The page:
Welcome, 2016! With the Blancmange from James Joyce’s ‘The Dead’ (1914)

Welcome back from the holiday, and a very happy new year from the Literary Kitchen!


I do hope you are not too full still from the recent festivities to bear to look at the superb pudding I will be introducing you to today: blancmange. Actually, no. Feeling a little sick may be the best way to approach this dish, as for a good part of its history it was considered perfect for the sick. In the Victorian cookbook for the working classes written by Queen Victoria’s chef, Charles Elmé Francatelli (1805-1876), blancmange is included in the section on dishes for the sick, and is apparently particularly recommended for cases of fevers, or extreme delicacy. Blancmange, though, is said to have completely different origins: a dish almost as old as Europe, said to be brought over here by the Arabs, and now commonly referred to in English with the French name (blancmange – white eating, white food), and considered a local speciality of Spain (manjar blanco), and Italy (biancomangiare). The name derives from its original main ingredients, all white in colour: milk, almonds, and sometimes chicken or capon. With the inclusion of chicken one can see, I think, how it would have been perceived to be reinvigorating, and thus fit for feeding the sick. Its white texture was originally, unsurprisingly, linked with purity: another reason to consider it fit to restore health and well-being. Today, this dish is mainly a pudding, while in England and France it is usually made with almonds, in Italy (especially Sicily) almonds are used mainly to decorate the top, and lemon zest and cornflour or rice starch are used in the preparation of the blancmange ‘jelly’.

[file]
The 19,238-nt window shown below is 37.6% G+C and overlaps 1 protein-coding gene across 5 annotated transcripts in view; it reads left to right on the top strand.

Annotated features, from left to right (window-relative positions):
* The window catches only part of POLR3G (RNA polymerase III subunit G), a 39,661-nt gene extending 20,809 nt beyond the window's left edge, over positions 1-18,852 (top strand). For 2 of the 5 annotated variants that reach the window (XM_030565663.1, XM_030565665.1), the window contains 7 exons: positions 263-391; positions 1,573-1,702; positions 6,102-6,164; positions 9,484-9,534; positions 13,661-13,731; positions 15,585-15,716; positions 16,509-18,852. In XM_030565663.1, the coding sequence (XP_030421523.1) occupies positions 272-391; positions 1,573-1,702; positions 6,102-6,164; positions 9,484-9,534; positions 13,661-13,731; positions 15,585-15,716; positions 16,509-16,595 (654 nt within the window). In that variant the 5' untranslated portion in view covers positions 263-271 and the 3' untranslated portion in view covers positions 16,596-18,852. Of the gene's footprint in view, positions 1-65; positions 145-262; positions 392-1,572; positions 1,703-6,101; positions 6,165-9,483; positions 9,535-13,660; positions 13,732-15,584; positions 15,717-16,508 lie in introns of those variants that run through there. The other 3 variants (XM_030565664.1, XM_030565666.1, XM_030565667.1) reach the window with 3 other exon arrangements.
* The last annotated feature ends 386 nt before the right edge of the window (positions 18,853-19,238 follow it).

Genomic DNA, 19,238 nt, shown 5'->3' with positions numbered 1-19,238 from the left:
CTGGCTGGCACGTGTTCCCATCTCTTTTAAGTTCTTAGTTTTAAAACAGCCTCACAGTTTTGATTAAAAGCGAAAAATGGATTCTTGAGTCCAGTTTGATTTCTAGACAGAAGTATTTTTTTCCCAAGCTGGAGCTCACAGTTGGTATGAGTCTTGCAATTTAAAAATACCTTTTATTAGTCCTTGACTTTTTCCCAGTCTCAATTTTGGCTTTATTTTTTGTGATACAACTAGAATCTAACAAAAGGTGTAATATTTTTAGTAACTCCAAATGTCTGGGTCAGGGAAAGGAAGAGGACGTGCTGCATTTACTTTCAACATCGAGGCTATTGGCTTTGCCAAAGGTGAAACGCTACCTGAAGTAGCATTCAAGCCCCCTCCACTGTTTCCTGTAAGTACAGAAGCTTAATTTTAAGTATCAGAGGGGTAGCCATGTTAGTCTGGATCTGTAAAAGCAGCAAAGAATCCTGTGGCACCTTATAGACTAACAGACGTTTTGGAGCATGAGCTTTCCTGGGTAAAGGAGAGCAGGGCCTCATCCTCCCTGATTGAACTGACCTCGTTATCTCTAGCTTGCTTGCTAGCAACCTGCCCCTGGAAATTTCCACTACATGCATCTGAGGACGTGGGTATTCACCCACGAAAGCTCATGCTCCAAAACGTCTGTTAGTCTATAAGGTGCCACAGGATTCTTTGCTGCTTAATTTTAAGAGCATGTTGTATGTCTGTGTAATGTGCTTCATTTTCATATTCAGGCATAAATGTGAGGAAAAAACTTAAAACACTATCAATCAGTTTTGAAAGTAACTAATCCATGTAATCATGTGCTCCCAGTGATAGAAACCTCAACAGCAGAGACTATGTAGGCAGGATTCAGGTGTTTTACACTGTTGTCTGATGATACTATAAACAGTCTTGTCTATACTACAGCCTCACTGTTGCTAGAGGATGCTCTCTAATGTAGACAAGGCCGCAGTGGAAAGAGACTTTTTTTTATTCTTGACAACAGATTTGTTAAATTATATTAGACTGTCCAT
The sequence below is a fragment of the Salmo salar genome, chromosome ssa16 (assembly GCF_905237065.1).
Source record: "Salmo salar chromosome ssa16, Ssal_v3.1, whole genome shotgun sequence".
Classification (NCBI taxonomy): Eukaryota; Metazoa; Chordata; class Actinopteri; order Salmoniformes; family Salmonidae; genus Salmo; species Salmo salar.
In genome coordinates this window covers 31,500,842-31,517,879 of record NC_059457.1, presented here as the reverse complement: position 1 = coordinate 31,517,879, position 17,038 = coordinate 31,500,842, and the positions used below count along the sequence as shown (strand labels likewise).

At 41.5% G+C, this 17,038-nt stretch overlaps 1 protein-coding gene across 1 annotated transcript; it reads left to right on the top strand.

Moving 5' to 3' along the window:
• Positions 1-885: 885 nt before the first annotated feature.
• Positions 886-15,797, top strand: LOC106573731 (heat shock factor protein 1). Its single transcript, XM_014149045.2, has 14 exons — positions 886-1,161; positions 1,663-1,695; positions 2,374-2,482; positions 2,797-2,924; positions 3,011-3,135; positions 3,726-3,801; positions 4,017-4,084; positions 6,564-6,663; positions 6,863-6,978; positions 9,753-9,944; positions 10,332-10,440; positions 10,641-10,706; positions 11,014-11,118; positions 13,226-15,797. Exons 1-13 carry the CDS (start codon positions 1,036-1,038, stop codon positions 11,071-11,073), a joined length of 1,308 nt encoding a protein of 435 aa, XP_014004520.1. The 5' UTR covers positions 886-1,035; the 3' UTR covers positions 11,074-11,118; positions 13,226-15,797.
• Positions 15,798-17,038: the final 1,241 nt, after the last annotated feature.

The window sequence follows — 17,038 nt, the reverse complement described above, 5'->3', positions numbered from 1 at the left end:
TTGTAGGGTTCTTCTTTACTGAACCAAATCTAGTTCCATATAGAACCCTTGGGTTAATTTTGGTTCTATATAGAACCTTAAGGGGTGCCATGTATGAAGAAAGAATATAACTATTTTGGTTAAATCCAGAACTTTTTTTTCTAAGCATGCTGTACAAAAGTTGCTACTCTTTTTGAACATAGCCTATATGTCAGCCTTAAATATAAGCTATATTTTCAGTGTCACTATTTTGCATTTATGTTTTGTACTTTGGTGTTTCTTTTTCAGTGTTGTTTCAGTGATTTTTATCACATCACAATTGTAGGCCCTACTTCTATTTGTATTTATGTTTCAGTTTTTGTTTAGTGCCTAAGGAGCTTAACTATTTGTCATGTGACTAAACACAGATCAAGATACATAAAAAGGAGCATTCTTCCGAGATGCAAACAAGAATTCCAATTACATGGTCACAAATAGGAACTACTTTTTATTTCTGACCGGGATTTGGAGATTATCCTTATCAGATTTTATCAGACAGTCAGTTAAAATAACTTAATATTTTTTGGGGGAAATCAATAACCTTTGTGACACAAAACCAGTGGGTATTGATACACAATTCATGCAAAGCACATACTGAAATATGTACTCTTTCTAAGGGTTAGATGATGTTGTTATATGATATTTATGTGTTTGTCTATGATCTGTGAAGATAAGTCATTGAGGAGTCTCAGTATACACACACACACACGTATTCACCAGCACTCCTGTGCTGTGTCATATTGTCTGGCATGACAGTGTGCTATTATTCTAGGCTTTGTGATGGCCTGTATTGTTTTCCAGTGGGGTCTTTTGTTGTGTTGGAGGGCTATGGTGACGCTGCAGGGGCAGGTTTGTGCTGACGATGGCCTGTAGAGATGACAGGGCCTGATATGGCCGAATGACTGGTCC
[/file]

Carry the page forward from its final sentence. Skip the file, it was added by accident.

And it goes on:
This most international, and cross-cultural pudding, blancmange, features in James Joyce’s famous New Year’s Eve dinner in his short story ‘The Dead’, placed on the table next to ‘a fat brown goose’, ‘a great ham’, and a variety of Yuletide goodies —